ANACONDA — A tentative agreement calls for the Atlantic Richfield Co. to pay $120 million to Anaconda-Deer Lodge County over the next century to maintain properties where copper-smelting waste was capped in place as part of a Superfund cleanup.
BP, the parent company of Arco, issued a statement saying it believes the agreement will benefit the community and the environment.
Carl Nyman, the county’s superfund coordinator, said the deal “captures what the community wants to see.”
Arco is the responsible party for about 100 years of smelting activity. The Environmental Protection Agency named Anaconda a Superfund site in 1983.
About 130 people attended a public hearing on Wednesday to discuss the proposal, which also includes money to help improve the local economy, The Montana Standard reported.
Old Works Golf Course board president Mike King expressed his support. Under the agreement, the golf course would get $1.35 million for deferred maintenance and improvement projects, an annual operating budget of $250,000 and water rights.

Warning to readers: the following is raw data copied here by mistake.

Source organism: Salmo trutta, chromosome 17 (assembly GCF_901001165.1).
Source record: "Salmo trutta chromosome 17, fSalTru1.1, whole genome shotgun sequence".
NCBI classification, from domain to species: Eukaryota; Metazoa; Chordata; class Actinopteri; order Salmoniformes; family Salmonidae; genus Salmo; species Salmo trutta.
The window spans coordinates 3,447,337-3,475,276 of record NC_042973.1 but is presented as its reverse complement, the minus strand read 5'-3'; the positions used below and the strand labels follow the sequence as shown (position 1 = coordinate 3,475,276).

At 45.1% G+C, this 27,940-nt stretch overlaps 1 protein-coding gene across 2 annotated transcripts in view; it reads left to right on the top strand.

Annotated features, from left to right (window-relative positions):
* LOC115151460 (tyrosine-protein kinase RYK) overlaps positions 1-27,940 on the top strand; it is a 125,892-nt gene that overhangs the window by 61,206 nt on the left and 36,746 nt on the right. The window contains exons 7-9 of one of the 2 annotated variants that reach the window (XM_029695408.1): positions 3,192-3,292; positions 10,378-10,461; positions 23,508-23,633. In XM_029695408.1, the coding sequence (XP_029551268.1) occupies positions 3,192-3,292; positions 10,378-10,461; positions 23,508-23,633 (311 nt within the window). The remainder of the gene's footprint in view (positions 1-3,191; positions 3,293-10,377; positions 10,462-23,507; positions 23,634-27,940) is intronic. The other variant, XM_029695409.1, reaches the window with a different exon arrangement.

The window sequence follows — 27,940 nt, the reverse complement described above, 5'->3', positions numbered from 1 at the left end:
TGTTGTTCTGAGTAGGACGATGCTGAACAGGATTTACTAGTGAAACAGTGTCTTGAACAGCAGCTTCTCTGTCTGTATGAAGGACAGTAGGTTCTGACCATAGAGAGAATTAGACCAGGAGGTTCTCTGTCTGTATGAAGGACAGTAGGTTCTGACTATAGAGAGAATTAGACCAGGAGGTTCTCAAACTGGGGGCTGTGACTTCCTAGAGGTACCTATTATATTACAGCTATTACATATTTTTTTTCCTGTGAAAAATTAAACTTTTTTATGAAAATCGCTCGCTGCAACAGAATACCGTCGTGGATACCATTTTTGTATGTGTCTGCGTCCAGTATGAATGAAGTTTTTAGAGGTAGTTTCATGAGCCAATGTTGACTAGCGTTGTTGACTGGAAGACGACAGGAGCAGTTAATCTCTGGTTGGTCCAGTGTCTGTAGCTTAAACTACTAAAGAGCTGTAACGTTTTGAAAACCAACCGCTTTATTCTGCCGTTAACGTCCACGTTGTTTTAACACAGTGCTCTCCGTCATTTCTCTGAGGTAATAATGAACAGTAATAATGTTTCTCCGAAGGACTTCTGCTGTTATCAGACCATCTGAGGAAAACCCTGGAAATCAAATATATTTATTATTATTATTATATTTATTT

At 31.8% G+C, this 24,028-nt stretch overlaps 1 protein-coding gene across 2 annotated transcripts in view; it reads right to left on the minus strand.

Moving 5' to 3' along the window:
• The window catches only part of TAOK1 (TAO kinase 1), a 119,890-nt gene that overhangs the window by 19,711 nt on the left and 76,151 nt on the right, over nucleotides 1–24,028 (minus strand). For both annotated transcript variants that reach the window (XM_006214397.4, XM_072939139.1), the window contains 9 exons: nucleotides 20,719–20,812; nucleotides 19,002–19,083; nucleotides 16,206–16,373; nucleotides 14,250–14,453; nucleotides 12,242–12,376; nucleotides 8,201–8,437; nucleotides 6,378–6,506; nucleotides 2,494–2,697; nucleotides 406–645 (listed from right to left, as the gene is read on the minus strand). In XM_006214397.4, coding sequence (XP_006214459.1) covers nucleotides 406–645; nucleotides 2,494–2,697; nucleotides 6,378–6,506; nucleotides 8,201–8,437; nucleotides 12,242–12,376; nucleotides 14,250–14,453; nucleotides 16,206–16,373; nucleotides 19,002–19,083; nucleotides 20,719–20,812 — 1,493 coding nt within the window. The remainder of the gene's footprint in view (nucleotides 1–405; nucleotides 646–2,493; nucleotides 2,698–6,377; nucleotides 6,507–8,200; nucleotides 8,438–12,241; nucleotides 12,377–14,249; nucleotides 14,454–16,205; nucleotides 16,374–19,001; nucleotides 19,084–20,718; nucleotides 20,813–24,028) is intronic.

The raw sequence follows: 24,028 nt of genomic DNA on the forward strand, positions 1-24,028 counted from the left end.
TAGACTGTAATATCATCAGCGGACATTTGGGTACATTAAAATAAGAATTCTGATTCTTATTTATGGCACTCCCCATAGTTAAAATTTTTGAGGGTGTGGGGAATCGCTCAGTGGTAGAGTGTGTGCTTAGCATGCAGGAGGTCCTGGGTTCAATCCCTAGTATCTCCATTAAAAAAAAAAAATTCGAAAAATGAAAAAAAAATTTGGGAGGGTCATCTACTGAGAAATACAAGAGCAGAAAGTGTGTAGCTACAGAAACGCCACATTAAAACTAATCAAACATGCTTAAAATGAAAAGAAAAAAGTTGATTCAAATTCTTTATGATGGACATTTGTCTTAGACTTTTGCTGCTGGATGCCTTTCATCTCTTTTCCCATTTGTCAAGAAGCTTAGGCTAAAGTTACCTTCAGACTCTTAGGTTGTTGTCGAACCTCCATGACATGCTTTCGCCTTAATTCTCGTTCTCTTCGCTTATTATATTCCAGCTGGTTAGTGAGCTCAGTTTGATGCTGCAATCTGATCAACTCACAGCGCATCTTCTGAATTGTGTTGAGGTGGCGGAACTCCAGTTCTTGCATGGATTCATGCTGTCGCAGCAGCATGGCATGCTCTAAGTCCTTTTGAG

Smelting waste was capped and the Jack Nicklaus-designed golf course built on top of it, with inert slag in the bunkers.
Years of negotiations led to the agreement, which includes $500,000 annually for overseeing Superfund issues such as soil removal and lead dust abatement and to maintain other waste-in-place sites and oversee potential development of land that Arco deeded to the county. The county would receive $1 million upon signing the agreement.
Donna Shewey, speaking on behalf of an effort to build a recreation complex, complained that the $250,000 annual allocation for community enhancement is not enough.
“If we really want to generate new jobs in Anaconda, $250,000 is nothing,” she said.
Anaconda attorney Ken Connors said the agreement would give the county some stability.
“When it comes to negotiating an agreement, you never get everything you want, you have to give up some things,” Connors said. “We’re getting to a point where we need to get this settled, so people have certainty if they come here to start a business.”
County officials hope to have a final agreement later this year.
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